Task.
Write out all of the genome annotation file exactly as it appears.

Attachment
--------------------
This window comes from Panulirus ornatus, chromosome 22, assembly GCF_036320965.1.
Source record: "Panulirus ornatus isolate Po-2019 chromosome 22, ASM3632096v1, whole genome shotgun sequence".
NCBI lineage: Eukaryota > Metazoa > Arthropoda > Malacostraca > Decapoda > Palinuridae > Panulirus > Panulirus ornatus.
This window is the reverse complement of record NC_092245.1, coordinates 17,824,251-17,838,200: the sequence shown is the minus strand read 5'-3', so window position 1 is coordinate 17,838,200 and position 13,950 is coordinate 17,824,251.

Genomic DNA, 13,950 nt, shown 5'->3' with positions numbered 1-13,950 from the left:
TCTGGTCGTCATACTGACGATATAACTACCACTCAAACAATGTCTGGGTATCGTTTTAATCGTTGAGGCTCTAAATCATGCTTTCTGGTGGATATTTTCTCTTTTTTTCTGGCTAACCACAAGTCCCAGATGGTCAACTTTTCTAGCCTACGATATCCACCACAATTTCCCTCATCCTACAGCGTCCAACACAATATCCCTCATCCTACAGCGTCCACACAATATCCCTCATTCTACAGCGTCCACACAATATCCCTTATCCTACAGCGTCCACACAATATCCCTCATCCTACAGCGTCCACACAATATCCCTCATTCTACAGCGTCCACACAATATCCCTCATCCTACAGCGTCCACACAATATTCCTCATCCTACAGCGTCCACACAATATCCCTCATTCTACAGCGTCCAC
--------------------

This window comes from Panulirus ornatus, chromosome 22, assembly GCF_036320965.1.
Source record: "Panulirus ornatus isolate Po-2019 chromosome 22, ASM3632096v1, whole genome shotgun sequence".
NCBI lineage: Eukaryota > Metazoa > Arthropoda > Malacostraca > Decapoda > Palinuridae > Panulirus > Panulirus ornatus.
This window is the reverse complement of record NC_092245.1, coordinates 17,824,251-17,838,200: the sequence shown is the minus strand read 5'-3', so window position 1 is coordinate 17,838,200 and position 13,950 is coordinate 17,824,251.

Genomic DNA, 13,950 nt, shown 5'->3' with positions numbered 1-13,950 from the left:
TCTGGTCGTCATACTGACGATATAACTACCACTCAAACAATGTCTGGGTATCGTTTTAATCGTTGAGGCTCTAAATCATGCTTTCTGGTGGATATTTTCTCTTTTTTTCTGGCTAACCACAAGTCCCAGATGGTCAACTTTTCTAGCCTACGATATCCACCACAATTTCCCTCATCCTACAGCGTCCAACACAATATCCCTCATCCTACAGCGTCCACACAATATCCCTCATTCTACAGCGTCCACACAATATCCCTTATCCTACAGCGTCCACACAATATCCCTCATCCTACAGCGTCCACACAATATCCCTCATTCTACAGCGTCCACACAATATCCCTCATCCTACAGCGTCCACACAATATTCCTCATCCTACAGCGTCCACACAATATCCCTCATTCTACAGCGTCCAC